of 1 horse/1 time/1 site were evaluated, and the most severe infiltration score was used for analysis.
Immunohistochemistry and histomorphometry
Immunohistochemistry was performed on all biopsies to quantify T lymphocytes (CD3) and B
Among horses with glandular gastric lymphocytic infiltrate of the ventral pylorus (n = 13 mild and n = 5 moderate), immunohistochemical staining of formalin-fixed samples was used to evaluate T-cell lymphocytes
. Blocks of lung tissue were sent to the Purdue University Animal Disease Diagnostic Laboratory for immunohistochemistry for cytokeratin, thyroid transcription factor 1 (TTF-1), and napsin A, all of which are routine assays and validated at the laboratory
Objective—To determine the location, morphology,
and neurochemical code of spinal cord and dorsal root
ganglion neurons that innervate the gastrocnemius
muscle (GM) and superficial digital flexor muscle
(FDSM) in cattle.
Animals—5 healthy Friesian male calves.
Procedure—2 different types of neuronal retrograde
fluorescent tracers (fast blue and diamidino yellow)
were injected into the GM and FDSM, respectively.
The neurochemical code (substance P, calcitonin
gene-related peptide, galanin, and neuronal nuclear
protein) of labeled neurons was investigated by
Results—Neurons innervating the GM and FDSM
were located along the L6-S2 spinal cord segments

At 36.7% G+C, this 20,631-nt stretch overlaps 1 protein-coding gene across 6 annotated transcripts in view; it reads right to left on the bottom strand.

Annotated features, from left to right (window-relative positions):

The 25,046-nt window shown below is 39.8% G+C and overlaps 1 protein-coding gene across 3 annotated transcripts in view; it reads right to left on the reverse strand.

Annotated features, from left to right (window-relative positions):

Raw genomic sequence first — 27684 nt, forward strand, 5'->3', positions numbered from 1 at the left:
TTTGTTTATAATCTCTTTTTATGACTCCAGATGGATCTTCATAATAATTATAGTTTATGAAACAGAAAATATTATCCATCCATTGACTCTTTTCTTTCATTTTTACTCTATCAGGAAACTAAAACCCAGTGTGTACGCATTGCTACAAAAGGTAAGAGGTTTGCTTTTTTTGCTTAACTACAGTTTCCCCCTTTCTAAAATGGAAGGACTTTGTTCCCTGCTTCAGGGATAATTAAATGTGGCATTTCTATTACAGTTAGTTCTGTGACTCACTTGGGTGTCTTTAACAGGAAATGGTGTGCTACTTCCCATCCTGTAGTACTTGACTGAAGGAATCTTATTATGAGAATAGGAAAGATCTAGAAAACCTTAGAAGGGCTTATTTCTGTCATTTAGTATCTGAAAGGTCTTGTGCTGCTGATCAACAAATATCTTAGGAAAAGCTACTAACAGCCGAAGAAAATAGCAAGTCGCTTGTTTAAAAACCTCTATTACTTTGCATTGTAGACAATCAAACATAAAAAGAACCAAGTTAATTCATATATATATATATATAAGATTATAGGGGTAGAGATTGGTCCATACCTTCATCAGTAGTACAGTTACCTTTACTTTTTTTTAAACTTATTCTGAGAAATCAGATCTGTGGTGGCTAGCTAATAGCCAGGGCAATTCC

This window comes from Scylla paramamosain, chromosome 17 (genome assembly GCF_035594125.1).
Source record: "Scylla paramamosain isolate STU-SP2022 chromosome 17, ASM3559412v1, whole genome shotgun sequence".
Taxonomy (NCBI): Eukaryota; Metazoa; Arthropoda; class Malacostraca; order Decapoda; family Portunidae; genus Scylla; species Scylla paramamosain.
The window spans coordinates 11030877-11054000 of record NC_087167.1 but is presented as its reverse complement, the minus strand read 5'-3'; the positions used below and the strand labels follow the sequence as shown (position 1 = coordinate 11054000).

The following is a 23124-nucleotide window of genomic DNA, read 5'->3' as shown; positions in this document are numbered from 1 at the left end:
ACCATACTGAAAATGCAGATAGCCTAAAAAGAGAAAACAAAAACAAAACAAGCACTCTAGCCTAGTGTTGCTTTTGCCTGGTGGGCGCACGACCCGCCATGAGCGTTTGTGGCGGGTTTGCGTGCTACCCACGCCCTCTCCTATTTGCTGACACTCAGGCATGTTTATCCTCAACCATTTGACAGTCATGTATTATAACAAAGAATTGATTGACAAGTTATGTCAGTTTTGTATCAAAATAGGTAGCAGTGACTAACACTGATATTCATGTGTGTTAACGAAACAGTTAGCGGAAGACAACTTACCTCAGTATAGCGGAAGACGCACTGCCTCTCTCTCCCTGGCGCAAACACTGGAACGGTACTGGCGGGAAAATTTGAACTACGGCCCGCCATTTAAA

and ganglionic levels. A cranial-to-caudal topographic
distribution for each muscle was found, indicating that
the motor nuclei of the 2 muscles are organized by a
somatotopic pattern. The GM and FDSM motoneurons
were immunoreactive only for calcitonin generelated
peptide, whereas the afferent neurons were
immunoreactive for all of the neurochemical markers
Conclusions and Clinical Relevance—In our study,
location and the extent of neurons that supply the GM
and FDSM of cattle were characterized completely.
Because the GM and FDSM are involved in spastic
paresis of calves and it is thought that spastic paresis
results from an excessive activity of the neuromuscular
spindle reflex arc, findings in our study may be
useful for further electrophysiologic and clinical studies.
Knowledge of the neurochemical code of neurons
that supply the GM and FDSM in healthy calves could
be used to compare chemical alterations in the same
neuronal population of affected calves. (Am J Vet Res 2005;66:710–720)
MRI, surgical, and histologic findings, a hematoma within an intramedullary arachnoid cyst seemed most likely.
Immunohistochemistry was performed in an attempt to confirm this diagnosis and to exclude other possibilities ( Figure 5 ). Examination for
specimens for histologic examination were obtained (shaded rectangles; only the MFCi was used for the COL2–¾C short immunohistochemistry). Cartilage was acquired for determination of sGAG content (stippled rectangles). Synovial membrane was harvested from a
, moderate chondroid metaplasia, and loss of collagen fiber bundling), or grade 3 (severe degenerative changes including large areas with metaplastic chondrocytes, mineralization, and fragmented or separated collagen fibers).
cows, replacement heifers, or bulls was not provided. Calves that had positive ACE results for BVDV were confirmed PI via immunohistochemistry on an additional ear notch specimen. The purpose of the study reported here was to report the prevalence of
elastin content and for differences in collagen and elastin fiber orientation between control and affected llamas.
Immunohistochemistry –-Immunohistochemistry was performed on 6-μm thick, formalin-fixed, paraffin-embedded sections of SDFT, DDFT, and SL
Routine and immunohistochemical staining
Samples were routinely processed for paraffin embedding and sectioned at a thickness of 5 to 6 μm, followed by staining in H&E, Masson trichrome, or Alcian blue stains. For immunohistochemistry, each